In the frightening conclusion of last week's bizarre presidential debate, President Trump took advantage of a national televised audience to lie about vote-by-mail. Trump seems to be laying the groundwork to dispute the election if it does not go his way, preparing to attack the legitimacy of mail-in ballots received after Election Day if in-person voting favors him in key states.
Because so many mail-in ballots will be counted after Nov. 3, and because Biden voters are much more likely to vote by mail, it's possible the known results by the end of the night may skew toward Trump. Since many states will allow ballots postmarked by Election Day to count, the results could shift in Biden's direction slowly over the course of several days as mail-in ballots are processed. This problem is known as "the red mirage."
The Trump team is counting on this quirk of timing to aid his efforts to claim victory before the count is complete. Over the past few months, the president and his allies have engaged in a systematic disinformation campaign to discredit mail-in voting, which has in fact been successfully implemented for several years in both red and blue states. Trump's lies are demonstrable. Non-partisan organizations such as the Brennan Center for Justice and the Bipartisan Policy Center have studied states' implementation of mail-in voting and concluded it is extremely effective and remarkably free of fraud.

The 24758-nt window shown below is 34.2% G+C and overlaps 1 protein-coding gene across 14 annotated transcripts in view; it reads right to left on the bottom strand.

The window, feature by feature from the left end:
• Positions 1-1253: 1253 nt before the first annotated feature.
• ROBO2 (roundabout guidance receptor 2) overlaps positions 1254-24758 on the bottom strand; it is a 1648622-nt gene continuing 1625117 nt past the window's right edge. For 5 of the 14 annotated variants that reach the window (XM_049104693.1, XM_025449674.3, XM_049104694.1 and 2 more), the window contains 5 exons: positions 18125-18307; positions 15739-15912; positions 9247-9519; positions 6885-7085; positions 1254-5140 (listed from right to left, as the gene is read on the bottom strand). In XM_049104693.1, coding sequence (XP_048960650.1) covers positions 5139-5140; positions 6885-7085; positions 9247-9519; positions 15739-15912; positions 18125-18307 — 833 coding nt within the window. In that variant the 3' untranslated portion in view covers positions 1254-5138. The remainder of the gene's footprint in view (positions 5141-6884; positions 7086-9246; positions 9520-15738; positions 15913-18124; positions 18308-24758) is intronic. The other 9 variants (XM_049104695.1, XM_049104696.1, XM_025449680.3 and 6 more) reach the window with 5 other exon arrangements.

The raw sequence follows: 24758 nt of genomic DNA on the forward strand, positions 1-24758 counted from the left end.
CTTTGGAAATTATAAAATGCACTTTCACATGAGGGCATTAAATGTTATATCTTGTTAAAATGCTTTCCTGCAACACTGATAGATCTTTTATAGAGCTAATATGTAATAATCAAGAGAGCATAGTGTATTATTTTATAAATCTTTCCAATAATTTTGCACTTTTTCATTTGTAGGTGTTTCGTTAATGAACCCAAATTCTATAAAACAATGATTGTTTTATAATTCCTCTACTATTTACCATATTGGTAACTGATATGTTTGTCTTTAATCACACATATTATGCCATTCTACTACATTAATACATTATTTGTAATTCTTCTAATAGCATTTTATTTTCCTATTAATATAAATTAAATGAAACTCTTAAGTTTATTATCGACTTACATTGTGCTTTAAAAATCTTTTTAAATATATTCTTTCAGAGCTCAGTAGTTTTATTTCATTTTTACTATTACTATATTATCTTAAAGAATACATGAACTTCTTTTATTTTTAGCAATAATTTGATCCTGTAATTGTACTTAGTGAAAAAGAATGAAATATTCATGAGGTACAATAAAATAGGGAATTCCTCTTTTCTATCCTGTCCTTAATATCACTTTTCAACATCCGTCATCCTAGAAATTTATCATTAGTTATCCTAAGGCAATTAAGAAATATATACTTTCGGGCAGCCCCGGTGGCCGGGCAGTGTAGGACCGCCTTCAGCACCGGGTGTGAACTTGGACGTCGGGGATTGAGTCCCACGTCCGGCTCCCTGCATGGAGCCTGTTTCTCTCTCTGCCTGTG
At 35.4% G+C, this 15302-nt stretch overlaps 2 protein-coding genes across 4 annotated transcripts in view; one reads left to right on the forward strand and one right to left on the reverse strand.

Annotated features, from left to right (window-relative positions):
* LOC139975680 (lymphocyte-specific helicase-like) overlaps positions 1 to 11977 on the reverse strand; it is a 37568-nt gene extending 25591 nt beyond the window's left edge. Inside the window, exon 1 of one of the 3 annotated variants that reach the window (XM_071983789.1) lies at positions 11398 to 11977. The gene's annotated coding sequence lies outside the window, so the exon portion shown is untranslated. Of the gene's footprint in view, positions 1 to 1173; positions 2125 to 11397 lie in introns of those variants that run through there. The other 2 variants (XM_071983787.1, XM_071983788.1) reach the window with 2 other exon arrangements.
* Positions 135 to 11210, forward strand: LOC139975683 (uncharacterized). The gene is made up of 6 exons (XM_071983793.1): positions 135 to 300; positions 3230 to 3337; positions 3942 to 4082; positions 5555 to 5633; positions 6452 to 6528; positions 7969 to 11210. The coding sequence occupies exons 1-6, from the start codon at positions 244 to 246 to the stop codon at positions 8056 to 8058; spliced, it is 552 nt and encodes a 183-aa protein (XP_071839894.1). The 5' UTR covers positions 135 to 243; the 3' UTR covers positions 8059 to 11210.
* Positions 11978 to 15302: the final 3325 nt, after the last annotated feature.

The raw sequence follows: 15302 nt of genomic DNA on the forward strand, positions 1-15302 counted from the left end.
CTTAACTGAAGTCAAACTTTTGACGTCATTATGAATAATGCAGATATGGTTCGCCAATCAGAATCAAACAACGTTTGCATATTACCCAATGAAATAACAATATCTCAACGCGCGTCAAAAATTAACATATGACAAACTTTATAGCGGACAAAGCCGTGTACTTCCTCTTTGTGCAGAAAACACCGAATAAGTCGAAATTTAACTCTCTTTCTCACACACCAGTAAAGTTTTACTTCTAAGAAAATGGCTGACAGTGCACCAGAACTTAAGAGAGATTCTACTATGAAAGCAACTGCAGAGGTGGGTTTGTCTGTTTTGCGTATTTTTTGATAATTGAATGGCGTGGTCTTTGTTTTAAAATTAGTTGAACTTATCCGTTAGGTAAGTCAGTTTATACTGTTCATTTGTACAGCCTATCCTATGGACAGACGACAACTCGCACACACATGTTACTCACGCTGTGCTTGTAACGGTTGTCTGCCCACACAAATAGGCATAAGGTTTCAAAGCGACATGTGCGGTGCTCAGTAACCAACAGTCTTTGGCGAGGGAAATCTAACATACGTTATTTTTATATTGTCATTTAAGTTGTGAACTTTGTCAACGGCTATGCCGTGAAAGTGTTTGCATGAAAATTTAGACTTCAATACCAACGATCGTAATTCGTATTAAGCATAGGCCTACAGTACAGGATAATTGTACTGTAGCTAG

There is growing fear Trump and his allies may declare victory on Election Day and attack the legitimacy of validly-cast votes received and counted afterwards. Sen. Rick Scott (R-Fla.) has even filed a blatantly unconstitutional bill requiring states to count and report all ballots within 24 hours after polls close on Election Day. With Attorney General William Barr acting more like an agent of the Trump campaign than the nation's top legal official, and federal courts stacked with Trump appointees, the president may hope the legal system will look favorably on his dubious legal arguments about mail-in ballots received after Election Day.
To reduce the likelihood of an authoritarian power grab, we need to change how we think about election night. Many of us have a picture in our minds of watching television election analysts as they stand in front of colorful red and blue maps, followed by a clear sense before we go to bed of who has won. This year, election night will be more like election week.
The media should not declare a winner if millions of ballots need to be processed and counted. Broadcasters and the Associated Press have enormous power to shape the election narrative. They must do so responsibly. This is especially important for Fox News, which will likely receive intense pressure to declare a premature victory for Trump.
The president of the United States is seeking to undermine the legitimacy of our democracy in real time. He must not be allowed to succeed.